Friday, September 5th, 2014
Contact dermatitis is the medical term for a red, itchy rash that is caused by a substance or allergen that comes into contact with the skin. Contact dermatitis is not contagious, or life threatening, but it can be very irritating for an individual experiencing the condition. Generally, contact dermatitis will subside on its own through avoidance with the substance or allergen that caused the rash. However, if certain symptoms present, it is necessary to seek medical attention. To follow is a brief overview of the three main types of contact dermatitis and when it's time to see a doctor.
Irritant Contact Dermatitis
- Most common type
- Categorized as a nonallergic inflammatory reaction in the epidermis (top layer) of the skin
- Reaction can begin as quickly as a few minutes after exposure to an irritant. In some instances the reaction doesn't start for a few hours.
- Most common irritants are strong chemical products such as solvents, rubbing alcohol, bleach, saw dust, wool, or newly introduced personal hygiene products such as soaps, deodorants or cosmetics
Allergic Contact Dermatitis
- Occurs when skin comes into contact with a substance that provokes an immune reaction. When this happens, the substance causing this reaction is referred to as an "allergen."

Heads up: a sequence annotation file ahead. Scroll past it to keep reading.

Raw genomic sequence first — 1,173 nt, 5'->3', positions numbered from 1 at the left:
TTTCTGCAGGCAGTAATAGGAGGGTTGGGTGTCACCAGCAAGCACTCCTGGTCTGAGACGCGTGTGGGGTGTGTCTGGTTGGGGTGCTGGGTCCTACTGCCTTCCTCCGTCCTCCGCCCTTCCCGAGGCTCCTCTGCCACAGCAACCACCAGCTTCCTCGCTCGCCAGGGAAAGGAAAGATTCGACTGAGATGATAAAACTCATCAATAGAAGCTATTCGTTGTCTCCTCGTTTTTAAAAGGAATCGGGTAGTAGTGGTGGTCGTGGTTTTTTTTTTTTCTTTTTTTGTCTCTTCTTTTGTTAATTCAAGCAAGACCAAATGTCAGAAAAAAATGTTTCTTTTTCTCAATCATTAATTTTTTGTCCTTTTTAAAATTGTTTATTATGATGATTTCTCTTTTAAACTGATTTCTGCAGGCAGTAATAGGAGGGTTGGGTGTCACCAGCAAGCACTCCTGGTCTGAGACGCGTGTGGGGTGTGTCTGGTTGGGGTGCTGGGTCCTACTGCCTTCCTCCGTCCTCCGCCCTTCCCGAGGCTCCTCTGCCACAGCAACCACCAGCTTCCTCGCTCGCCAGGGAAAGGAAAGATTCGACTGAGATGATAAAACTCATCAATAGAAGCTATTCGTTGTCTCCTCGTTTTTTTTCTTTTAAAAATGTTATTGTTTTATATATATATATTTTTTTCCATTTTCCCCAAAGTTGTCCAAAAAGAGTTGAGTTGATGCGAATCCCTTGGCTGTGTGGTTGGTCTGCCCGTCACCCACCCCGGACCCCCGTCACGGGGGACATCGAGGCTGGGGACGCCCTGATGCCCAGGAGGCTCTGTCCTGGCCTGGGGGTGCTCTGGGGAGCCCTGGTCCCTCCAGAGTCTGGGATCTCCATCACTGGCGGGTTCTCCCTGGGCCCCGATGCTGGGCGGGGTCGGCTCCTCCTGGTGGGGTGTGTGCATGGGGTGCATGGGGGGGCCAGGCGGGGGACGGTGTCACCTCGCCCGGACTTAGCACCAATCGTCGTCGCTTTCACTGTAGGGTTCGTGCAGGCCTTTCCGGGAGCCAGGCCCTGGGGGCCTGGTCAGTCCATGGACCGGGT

- Rash generally remains in area of body that came into direct contact with the allergen
- Can also be caused by the ingesting of an allergen found in food, medication, or dental hygiene products
- Once you have developed an allergen to a substance, you are likely to always have an allergic response to the substance, regardless of amount you have come into contact with
- Most common skin allergens are nickel found in costume jewelry, medications (oral antihistamines and antibiotic creams), perfumes, certain brands of cosmetics, mouth wash, adhesives (formaldehyde found in band aids), deodorants, hair dye, nail polish, tattoo ink, poison ivy, air fresheners
- Another type of Allergic contact dermatitis is when a combination of allergens and sun exposure cause a rash. This is called photoallergic contact dermatitis.
Occupational Contact Dermatitis
- Rash resulting from exposure to skin irritants while on-the-job
- Can be considered irritant or allergic contact dermatitis
- Professionals at a higher risk are often in the medical, pharmaceutical, construction and cosmetology fields. Other workers at a higher risk are commonly restaurant servers, swimmers, household cleaners, dry cleaners, gardeners and landscapers.
When You Should Visit a Doctor
Rashes aren't often a medical emergency, although it is possible that from repeatedly scratching a rash that the skin may break. When skin breaks it is a breeding ground for bacterial and fungal infections. If your rash has begun to ooze, or feels warm and is accompanied by a fever, contact a doctor immediately.
Contact Dermatitis Treatment in Astoria
To learn more about treatment for contact dermatitis, or any other conditions we treat, contact Dr. Katechis to schedule a consultation, or visit us today. Walk-ins are always welcome at our office in Astoria. You can reach us directly at (718) 204-7550. We look forward to meeting you.